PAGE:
Unhappy consumers vote with their feet. If you're concerned about how well you satisfy your customers, their input can show you what — and how — to improve. Zendesk, an online customer service platform suggests using a well-designed survey to help you retain existing customers and attract new ones.
1. Ask for feedback
As the saying goes, "Now, tell me how you really feel." It's tough to improve customer satisfaction unless you know what your customers think about the job you're doing or service you’re providing. Ron Kaufman, a speaker on improved customer service and author of the book Up! Your Service, suggests that you ask for feedback — both complimentary and constructive. There are multiple ways to ask your customers for their feedback, including through social media, telephone calls, and online and print surveys. How you collect your feedback is up to you. Just remember, the best survey includes questions that address areas of service you want to evaluate or improve, yielding real input rather than fishing for positive answers.
2. Study the responses
Surveys themselves won't tell you what you should continue to do or improve — the answers will. The answers you receive can reveal patterns, including repeated comments and critical input. For example, if you receive one complaint about a late shipment or a botched service call, that single incident may not reveal anything more than a one-time blemish on an otherwise outstanding record. However, when 50 percent of a survey's responses complain about long hold times or missed deadlines, you may want to think about solutions to potential problems.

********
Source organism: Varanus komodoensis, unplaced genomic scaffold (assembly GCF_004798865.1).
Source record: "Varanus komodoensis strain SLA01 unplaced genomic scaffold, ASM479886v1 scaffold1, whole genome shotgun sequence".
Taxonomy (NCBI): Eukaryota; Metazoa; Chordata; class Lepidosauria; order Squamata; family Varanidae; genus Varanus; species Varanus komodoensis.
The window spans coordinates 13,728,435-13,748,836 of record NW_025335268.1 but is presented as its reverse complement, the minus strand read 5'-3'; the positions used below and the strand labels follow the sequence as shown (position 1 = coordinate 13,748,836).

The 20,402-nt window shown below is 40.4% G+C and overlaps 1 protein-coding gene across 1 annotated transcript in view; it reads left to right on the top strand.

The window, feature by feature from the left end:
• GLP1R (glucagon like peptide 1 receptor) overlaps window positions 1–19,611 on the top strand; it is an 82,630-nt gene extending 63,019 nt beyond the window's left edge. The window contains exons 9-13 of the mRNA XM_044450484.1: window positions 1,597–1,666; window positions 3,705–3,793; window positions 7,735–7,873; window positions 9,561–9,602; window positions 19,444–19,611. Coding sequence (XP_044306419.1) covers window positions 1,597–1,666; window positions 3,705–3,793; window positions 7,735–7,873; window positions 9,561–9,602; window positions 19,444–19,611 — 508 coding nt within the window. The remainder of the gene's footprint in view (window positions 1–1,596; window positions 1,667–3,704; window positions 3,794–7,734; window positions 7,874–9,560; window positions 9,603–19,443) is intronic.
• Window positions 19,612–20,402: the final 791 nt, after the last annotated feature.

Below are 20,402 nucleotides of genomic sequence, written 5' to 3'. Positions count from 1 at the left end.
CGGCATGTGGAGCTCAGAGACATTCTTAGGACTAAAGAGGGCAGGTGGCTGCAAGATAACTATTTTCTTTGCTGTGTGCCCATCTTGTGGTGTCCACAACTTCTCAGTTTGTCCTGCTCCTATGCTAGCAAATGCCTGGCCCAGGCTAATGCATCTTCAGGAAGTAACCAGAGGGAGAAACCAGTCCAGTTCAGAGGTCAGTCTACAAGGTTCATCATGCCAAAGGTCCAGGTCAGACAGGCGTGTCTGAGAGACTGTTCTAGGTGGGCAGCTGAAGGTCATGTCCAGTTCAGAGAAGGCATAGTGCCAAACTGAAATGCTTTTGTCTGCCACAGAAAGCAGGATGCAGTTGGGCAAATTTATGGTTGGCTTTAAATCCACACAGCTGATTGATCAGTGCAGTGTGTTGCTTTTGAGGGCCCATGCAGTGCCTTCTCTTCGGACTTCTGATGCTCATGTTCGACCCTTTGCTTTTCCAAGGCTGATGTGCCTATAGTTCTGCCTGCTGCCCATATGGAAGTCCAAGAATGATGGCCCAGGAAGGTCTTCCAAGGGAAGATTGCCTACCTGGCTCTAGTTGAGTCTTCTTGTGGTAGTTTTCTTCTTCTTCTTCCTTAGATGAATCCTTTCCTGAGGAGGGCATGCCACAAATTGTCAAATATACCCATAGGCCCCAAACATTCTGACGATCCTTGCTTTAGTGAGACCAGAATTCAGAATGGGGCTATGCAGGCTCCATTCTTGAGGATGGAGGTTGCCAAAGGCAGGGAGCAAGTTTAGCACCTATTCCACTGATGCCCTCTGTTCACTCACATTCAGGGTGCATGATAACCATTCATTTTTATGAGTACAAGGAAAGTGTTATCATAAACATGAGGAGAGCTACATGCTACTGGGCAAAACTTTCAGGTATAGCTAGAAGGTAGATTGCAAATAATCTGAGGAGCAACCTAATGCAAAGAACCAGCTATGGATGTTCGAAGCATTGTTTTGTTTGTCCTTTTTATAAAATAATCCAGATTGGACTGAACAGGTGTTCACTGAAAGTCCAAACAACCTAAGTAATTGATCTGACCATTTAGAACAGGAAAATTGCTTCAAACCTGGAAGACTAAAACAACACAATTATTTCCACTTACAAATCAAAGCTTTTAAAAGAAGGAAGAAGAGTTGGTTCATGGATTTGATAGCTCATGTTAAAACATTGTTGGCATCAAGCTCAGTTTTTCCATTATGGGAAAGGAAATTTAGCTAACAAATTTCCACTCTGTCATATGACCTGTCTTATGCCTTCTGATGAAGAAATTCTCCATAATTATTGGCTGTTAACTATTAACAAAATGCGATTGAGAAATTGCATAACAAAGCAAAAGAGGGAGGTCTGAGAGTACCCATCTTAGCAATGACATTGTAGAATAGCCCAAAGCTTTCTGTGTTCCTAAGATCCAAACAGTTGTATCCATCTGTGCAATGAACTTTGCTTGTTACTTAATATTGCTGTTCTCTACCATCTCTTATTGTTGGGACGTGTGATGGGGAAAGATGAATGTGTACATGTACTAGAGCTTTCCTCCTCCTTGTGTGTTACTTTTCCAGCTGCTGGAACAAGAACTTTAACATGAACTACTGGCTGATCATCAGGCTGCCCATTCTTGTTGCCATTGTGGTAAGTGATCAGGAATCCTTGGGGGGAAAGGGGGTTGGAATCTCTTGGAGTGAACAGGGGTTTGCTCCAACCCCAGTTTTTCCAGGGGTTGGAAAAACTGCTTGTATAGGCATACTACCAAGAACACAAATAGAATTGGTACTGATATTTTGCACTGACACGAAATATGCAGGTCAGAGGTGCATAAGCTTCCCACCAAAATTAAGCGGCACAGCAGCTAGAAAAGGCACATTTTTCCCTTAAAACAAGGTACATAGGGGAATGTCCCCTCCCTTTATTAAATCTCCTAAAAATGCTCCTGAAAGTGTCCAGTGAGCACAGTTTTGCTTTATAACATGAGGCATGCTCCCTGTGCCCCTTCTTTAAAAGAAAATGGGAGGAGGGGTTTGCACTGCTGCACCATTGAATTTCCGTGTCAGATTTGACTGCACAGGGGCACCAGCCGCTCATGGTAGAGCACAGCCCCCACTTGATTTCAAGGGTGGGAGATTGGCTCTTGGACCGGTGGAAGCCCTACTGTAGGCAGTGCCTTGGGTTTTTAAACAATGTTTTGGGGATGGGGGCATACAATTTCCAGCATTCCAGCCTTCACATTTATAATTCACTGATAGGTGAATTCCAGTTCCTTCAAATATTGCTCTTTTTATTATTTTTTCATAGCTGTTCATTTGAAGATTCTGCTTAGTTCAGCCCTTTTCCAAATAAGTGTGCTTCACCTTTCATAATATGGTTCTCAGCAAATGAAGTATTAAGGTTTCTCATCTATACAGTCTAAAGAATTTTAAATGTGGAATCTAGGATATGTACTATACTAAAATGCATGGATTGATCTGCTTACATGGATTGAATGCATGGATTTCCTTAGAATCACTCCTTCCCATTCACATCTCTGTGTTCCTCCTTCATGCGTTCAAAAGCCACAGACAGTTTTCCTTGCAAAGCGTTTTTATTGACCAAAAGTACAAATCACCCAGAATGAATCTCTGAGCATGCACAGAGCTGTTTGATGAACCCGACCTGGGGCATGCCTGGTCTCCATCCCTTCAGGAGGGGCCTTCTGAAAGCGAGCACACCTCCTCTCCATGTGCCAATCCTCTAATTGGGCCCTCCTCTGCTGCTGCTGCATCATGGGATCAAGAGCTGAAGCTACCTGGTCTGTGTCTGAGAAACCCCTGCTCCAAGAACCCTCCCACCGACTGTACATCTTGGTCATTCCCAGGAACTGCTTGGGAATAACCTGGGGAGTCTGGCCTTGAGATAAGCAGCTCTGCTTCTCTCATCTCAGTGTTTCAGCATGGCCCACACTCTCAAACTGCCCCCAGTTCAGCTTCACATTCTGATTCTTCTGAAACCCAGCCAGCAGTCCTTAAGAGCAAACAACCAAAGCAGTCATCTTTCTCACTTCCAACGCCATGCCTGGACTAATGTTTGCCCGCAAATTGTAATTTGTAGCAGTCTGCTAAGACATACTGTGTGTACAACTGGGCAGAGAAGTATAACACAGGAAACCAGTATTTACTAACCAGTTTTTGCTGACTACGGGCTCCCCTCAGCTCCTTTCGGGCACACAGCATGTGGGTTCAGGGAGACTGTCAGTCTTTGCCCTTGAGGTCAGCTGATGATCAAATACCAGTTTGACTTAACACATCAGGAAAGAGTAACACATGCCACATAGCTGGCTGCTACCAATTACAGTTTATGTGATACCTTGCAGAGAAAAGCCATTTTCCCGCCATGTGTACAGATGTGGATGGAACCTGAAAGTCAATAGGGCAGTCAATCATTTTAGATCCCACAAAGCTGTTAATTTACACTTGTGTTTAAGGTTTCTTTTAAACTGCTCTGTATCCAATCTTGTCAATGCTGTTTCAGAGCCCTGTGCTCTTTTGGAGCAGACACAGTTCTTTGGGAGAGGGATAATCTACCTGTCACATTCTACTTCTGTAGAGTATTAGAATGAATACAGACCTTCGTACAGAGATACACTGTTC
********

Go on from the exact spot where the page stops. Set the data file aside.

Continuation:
3. Fix real problems
If you’ve identified a problem, look for a solution rather than a scapegoat. Even though it’s important to identify employees who might lack customer service skills, do it tactfully — pointing out weaknesses with no solutions for those weaknesses does no good. You may see better results with constructive criticism than you’ll get from lecturing your workforce.
4. Share feedback internally
Without knowing the specifics of how customers feel about your service, your employees may think that they're doing a great job. Consider sharing survey comments with your entire staff in efforts to improve. By doing so, there’s likely a chance your employees will refocus on the company’s goals.
5. Share progress externally
When your customers share input with you, they want you to take their comments seriously. Talking about change without implementing actual improvements won't enhance customer relations. In fact, it could give the impression that your company is “all talk, no action.” However, if your customers see you making a real effort to address their concerns about your service, you can expect their satisfaction ratings to increase as well.
Elizabeth Mott has run a consulting firm since 1990, providing her clients with a wide range of services, including campaign strategy, production and implementation. Her work has appeared on publications such as The Arizona Republic.
All content provided herein is for educational purposes only. It is provided “as is” and neither the author nor Office Depot, Inc. warrant the accuracy of the information provided, nor do they assume any responsibility for errors, omissions or contrary interpretation of the subject matter herein.
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